Tsunami is a series of giant waves which generate due to the displacement of land beneath the water surface. This displacement disturbs the still water and generates tens of meters long waves. When the wave breaks at the shore, it’s height increases which become a cause of coastal destruction. The maximum height recorded, so far, is 278 feet. Other causes of tsunami include underwater volcanic eruptions, earthquake, explosions among others. In the human history, the most dreadful tsunami event was 2004 Indian Ocean Tsunami, which affected 14 countries and killed thousands. Though the governments and international organizations are working toward mitigating the limitations and have succeeded with desirable results, it still is a major demerit to ecosystem and public at large.
Positive effects of tsunami:
Tsunami helps in knowing and making the world better.
The occurrence of a tsunami has led to the increased demand in predicting such disaster. This demand encourages governments of tsunami-prone countries to boost the technology that can forecast a tsunami attack. So far, the related measures undertook by the Japan, United States, Pacific Rim countries and territories bordering the Indian Ocean include computer models ( to predict tsunami arrival), bottom pressure sensors ( to relay real-time information), and tsunami warning systems.
Such natural disasters educate humans with the capability of nature and earth. It stops humans to extend the man-made mistakes and make them aware of the consequences. These disasters have been the basis of every research geologists concluded so far. Without tsunami, the scientists would never realize the occurrence of an earthquake and volcanic eruptions underwater. Hence, tsunami provides the knowledge of underwater landscape and activities.
One basic positive effect of the tsunami is replacing buildings and roads. Tsunami damage public and private infrastructure, which forces the government to construct them to restart the normal life of the region. Such reconstructions bring more economy to the area and in turn, to the nation. It also encourages many businessmen to set up their businesses and earn profits.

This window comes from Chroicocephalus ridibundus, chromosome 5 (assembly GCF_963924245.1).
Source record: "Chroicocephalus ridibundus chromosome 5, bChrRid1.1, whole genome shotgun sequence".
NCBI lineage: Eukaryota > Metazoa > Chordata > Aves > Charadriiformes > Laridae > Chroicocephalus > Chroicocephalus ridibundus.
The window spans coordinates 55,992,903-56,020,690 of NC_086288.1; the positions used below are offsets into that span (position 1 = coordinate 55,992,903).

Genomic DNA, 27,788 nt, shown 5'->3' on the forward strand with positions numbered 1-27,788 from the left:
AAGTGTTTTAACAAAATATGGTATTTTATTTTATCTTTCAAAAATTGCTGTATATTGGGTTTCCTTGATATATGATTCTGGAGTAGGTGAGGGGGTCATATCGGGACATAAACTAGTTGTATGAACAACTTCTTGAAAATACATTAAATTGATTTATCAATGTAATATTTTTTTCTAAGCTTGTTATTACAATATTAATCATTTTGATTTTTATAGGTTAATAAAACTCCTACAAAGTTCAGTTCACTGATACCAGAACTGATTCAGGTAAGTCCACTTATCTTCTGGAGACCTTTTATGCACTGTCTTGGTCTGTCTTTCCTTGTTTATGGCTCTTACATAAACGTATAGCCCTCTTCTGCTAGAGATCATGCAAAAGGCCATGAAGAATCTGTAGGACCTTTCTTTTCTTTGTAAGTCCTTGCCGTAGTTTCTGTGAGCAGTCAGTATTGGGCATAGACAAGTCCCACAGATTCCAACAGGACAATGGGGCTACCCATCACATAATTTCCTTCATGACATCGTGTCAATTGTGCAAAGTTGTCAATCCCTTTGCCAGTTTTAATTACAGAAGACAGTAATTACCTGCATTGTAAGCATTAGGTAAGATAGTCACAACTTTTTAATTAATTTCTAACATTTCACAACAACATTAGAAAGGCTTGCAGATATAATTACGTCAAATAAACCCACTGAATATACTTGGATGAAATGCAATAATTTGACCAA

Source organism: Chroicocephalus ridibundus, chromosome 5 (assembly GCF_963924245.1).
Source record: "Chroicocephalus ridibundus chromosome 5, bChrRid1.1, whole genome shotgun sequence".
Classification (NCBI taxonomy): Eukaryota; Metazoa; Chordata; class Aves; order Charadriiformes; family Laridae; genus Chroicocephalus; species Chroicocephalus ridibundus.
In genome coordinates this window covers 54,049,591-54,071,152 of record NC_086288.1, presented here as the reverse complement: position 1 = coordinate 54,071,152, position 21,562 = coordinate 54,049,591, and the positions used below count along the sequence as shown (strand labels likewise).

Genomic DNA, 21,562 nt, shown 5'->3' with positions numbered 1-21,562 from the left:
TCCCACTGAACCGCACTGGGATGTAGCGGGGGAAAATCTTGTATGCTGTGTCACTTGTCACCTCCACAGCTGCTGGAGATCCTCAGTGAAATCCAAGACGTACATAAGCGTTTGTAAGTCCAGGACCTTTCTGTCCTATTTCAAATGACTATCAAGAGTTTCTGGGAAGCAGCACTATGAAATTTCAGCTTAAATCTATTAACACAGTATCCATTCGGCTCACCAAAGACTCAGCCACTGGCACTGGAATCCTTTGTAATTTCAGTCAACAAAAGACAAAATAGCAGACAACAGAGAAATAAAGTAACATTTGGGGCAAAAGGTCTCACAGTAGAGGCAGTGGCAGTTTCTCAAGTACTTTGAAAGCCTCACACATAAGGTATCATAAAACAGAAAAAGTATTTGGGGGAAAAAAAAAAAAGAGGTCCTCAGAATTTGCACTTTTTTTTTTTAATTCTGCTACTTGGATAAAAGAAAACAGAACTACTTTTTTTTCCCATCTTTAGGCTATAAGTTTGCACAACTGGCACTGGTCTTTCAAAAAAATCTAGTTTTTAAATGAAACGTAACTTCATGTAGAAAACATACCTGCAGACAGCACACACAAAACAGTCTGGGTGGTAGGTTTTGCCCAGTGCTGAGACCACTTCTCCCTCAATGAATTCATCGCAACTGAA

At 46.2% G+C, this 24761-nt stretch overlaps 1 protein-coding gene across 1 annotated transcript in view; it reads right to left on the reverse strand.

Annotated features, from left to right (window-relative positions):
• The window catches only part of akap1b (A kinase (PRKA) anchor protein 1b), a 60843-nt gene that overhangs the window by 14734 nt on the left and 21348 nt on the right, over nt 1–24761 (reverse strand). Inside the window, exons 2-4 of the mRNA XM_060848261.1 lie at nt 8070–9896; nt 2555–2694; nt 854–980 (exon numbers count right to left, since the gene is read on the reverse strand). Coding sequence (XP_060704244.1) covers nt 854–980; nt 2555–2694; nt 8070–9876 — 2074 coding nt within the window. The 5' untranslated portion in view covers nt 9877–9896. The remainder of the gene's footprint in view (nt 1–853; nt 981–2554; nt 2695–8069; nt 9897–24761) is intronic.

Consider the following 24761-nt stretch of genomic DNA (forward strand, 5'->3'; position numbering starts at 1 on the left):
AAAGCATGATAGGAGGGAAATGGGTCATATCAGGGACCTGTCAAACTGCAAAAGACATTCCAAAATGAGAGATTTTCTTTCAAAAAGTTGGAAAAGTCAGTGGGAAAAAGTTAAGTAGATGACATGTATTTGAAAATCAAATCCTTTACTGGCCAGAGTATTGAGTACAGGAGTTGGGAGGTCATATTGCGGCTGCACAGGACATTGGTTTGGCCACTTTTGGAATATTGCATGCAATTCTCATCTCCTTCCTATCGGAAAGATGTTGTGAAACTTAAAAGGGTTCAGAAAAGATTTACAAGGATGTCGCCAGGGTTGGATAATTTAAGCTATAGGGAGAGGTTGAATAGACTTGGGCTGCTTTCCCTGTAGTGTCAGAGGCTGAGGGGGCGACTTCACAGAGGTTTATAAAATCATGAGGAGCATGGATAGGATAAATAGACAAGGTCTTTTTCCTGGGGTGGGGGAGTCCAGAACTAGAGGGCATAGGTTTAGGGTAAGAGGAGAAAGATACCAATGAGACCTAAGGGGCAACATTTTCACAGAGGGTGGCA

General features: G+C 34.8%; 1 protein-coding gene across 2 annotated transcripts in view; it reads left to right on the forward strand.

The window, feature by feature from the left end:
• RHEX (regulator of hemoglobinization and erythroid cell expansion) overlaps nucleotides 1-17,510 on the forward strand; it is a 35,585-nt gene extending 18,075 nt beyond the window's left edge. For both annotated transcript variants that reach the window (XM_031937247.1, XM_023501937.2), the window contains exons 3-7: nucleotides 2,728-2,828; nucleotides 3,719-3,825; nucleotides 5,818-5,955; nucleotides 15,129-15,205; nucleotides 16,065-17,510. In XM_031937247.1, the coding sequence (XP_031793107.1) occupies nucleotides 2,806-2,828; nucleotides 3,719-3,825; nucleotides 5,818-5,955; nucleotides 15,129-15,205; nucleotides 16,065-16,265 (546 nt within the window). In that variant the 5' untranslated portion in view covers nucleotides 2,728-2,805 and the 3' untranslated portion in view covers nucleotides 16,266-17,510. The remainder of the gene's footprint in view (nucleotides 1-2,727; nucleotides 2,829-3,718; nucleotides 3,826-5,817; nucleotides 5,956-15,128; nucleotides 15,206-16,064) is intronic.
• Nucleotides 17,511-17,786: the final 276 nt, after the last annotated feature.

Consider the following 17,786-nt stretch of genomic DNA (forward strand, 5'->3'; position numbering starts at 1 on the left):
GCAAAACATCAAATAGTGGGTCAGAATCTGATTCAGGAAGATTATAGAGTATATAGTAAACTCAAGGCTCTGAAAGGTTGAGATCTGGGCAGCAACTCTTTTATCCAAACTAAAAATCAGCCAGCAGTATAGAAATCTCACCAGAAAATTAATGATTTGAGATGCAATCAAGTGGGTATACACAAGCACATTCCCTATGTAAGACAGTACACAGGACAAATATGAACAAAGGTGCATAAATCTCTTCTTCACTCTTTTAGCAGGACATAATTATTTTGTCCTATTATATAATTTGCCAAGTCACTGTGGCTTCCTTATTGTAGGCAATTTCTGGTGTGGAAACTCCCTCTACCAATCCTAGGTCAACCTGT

Tsunami destruction brings opportunity to the firms dependent on government contracts. The need of construction increases competition in the market and many private companies come forward to invest in the construction and manufacturing.
Negative effects of tsunami:
Like every other disaster and calamity, tsunami drastically impacts the entire ecosystem.
Tsunami causes maximum damage to the coastal areas. It removes the coral reefs, which sustain marine lives. The trees and nesting sites, which are confined to the coastal area, are the most affected ones. Also, the flood caused by tsunami destroy farmland and plants grown for the consumption of human population.
A large amount of water gives effect to the water-borne diseases. The population of coastal areas becomes prey to several health issues. Also, water in combination with the material from houses and decaying bodies increases the risk of health problems for the rescuers.
Tsunami completely disrupts the local businesses. The tourism industry dominates coastal area and their businesses include hotels, restaurants, fun parks among others. And with the onset of the tsunami, thousands of people in these businesses lose their jobs directly or indirectly. Under this, the worst affected ones are local people who guide visitors and vendors. In addition, the damage to government and private property is huge which includes houses, hotels, offices, and shops.
Thousands of people die as a result of the tsunami. In the deadliest tsunami disaster, 0.23 million people lost their lives. Such deaths bring unanticipated calamity in the life of families.
The aftermath of tsunami puts a great pressure on the government budget. At first, the government had to spend a huge amount in the rescue operations and distribution of food and necessities to the affected families and community. Then, the need for replacing damaged roads and buildings eats up a big chunk of the budget, which limits the required spending in profitable matters.
Maximum damage takes place in the areas where the reports and warning of an impending tsunami do not reach and when local population or visitors are unaware of the early signs of the tsunami. To mitigate the consequences of the tsunami, the government of a country must provide measures to educate local communities about the tsunami and make provisions of early warnings by constantly monitoring tsunami-prone areas. In cases of a sudden tsunami, an individual must run for a high ground or toward an evacuation route. The government and public should support each other and work together in bringing back the affected life and areas to normal.